De Lux released an awesome debut album called Voyage that stood apart from other disco-leaning rock bands with its dense layering of ideas and expert execution by its two young but extremely talented players. Now the duo, who’ve been compared to LCD Soundsystem and Talking Heads, have a new one on the way called Generation, due June 22 on Innovative Leisure. Like previous De Lux songs, the gleaming electro-pop of “Someday Now” skimps neither on hooks nor the sheer amount of them stuffed into one song, yet it all sounds smooth and goes down easy, thanks to some warm, analog-friendly production. Listen via Line of Best Fit. Check out a video of De Lux live at Amoeba here.

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14 Indie Rock Records That Would Make a Great Gift

Posted by Billy Gil, December 15, 2014 12:11pm | Post a Comment

There have been tons of records released under the nebulous indie rock genre this year that find new things to say within the confines of rock 'n' roll (The War on Drugs), or throw out the rules while still remaining pleasing to listen to (Ariel Pink). Here are 14 widely appealing records from this year that would make a great gift for just about any indie rock fan.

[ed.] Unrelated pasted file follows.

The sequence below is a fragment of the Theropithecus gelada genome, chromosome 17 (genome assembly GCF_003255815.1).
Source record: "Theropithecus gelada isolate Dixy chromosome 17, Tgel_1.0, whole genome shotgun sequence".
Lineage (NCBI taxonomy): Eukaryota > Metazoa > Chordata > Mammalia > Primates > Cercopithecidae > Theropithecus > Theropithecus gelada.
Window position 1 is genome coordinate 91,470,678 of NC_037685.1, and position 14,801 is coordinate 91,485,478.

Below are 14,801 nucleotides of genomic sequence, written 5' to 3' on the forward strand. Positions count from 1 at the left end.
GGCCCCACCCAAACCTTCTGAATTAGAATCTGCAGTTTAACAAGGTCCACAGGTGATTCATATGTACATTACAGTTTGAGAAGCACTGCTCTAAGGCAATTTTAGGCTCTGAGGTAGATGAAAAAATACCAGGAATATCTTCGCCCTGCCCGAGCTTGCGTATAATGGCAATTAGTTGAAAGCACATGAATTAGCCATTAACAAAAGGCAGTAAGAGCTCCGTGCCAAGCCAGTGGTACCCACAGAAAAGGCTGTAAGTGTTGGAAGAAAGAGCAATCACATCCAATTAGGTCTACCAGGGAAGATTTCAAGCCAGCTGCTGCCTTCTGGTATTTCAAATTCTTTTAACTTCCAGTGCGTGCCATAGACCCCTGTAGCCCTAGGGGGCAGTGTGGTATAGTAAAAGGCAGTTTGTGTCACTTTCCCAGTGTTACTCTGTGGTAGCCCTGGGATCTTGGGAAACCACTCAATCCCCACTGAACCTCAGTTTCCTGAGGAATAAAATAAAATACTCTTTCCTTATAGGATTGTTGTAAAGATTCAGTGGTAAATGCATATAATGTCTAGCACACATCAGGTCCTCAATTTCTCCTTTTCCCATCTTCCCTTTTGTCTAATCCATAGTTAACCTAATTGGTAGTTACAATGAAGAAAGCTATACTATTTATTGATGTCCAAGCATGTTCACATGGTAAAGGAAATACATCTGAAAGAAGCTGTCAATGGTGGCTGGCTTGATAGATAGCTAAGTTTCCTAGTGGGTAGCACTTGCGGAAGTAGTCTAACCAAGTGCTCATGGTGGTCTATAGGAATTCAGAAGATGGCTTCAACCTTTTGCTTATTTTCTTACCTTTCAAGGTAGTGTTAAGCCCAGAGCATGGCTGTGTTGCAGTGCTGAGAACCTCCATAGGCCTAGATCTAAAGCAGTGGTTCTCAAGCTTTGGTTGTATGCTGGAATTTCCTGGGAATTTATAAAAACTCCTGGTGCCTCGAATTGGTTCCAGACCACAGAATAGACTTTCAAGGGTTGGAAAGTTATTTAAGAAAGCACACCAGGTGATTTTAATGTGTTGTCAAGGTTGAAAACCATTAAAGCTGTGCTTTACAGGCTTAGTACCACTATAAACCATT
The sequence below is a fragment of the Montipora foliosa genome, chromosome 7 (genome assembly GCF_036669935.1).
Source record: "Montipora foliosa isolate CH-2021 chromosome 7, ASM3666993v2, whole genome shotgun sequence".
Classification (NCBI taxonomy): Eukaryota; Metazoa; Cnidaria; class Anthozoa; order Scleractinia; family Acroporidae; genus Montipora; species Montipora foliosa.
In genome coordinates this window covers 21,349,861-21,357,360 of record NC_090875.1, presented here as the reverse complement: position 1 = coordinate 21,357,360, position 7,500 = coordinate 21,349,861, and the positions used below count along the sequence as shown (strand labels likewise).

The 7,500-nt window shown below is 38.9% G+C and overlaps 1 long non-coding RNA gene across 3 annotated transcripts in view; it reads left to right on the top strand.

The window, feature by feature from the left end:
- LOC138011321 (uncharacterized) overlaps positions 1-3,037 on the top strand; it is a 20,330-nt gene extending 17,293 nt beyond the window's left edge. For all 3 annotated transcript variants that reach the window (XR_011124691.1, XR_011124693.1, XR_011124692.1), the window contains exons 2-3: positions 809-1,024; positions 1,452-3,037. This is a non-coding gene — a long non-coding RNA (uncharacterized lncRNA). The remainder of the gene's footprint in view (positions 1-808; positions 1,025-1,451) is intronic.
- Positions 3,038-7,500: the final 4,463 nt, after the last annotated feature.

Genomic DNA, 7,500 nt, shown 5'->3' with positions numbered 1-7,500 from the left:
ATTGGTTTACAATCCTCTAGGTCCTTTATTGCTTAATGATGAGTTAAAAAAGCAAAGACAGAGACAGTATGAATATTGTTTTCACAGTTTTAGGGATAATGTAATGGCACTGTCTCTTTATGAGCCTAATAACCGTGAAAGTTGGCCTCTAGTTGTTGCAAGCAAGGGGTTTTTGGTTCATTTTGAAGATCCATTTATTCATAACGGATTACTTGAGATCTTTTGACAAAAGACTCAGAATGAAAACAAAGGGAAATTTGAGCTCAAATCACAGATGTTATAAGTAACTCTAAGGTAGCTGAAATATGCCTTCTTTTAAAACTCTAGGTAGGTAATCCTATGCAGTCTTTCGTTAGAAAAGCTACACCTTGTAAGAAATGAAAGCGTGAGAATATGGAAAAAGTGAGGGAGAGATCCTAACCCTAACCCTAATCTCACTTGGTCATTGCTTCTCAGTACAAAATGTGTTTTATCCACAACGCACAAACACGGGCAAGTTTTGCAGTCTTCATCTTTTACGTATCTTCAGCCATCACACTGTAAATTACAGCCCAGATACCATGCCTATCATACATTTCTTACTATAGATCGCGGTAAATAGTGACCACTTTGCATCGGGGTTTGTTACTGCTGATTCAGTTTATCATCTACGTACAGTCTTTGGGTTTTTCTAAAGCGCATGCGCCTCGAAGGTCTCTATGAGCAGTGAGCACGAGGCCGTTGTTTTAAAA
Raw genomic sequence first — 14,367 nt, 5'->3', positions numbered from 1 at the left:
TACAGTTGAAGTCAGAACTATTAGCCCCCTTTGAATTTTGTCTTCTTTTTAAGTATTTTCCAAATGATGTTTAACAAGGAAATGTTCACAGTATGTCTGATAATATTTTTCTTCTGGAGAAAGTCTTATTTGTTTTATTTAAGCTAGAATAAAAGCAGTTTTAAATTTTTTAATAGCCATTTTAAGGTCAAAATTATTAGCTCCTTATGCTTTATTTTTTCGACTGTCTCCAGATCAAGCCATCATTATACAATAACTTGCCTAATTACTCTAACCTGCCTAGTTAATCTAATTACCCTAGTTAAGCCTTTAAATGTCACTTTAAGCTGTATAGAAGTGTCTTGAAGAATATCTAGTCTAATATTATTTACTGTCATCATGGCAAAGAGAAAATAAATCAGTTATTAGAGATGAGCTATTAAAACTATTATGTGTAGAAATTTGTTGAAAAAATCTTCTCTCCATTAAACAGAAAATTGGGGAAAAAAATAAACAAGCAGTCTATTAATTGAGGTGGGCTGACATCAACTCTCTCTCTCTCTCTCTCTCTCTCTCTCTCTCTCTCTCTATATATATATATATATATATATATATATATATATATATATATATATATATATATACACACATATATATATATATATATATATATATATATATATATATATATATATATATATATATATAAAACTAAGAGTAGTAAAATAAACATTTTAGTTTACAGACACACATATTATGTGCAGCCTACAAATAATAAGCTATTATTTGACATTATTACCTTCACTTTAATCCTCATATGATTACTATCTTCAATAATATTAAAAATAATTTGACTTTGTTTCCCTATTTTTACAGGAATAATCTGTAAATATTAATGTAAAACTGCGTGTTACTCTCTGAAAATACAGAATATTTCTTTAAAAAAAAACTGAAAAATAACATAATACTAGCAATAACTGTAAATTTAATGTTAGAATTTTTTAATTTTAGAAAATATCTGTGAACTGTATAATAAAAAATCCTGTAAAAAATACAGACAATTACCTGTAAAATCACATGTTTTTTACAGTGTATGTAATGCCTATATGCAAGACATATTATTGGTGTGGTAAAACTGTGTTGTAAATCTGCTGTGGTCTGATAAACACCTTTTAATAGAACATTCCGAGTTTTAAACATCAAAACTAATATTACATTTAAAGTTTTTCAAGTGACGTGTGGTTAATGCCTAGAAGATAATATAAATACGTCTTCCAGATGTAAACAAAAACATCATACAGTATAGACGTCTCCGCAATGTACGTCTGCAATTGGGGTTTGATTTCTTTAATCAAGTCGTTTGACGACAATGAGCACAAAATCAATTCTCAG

The War on Drugs - Lost in the Dream

The War on Drugs’ dreamy country-rock music evokes slow motion, even as its songs move at a sprightly pace. The driving rhythm behind "Under the Pressure" is caked in heavily reverbed guitars and washes of synthesizer, even as real-life guitar solos and Adam Granduciel's vocals come through more clearly than ever before. Similarly "Red Eyes" is like some lost '80s collaboration between The Highwaymen and The Cure, effusing brilliant colors with its bright synths and yelping vocals, but the most stunning moment comes in the minute or so in the middle of the songs when a third of the sound is stripped away, leaving a gorgeous, introspective bridge before Granduciel's yelp brings everything crashing back, while the rhythm stays insistent as always. Lost in the Dream invites repeat listens—atmospheric pieces like "The Haunting Idle" keep things spacious, yet the band comes back for the Bruce Springsteen-vibing "Burning" in the albums latter half. As its title would suggest, it's an album to get lost in. It feels like seeing the entire open road ahead of you, coasting yet seemingly to move in place while the sun sets and middle-of-nowhere stations play Bruce and Tom Petty in the background.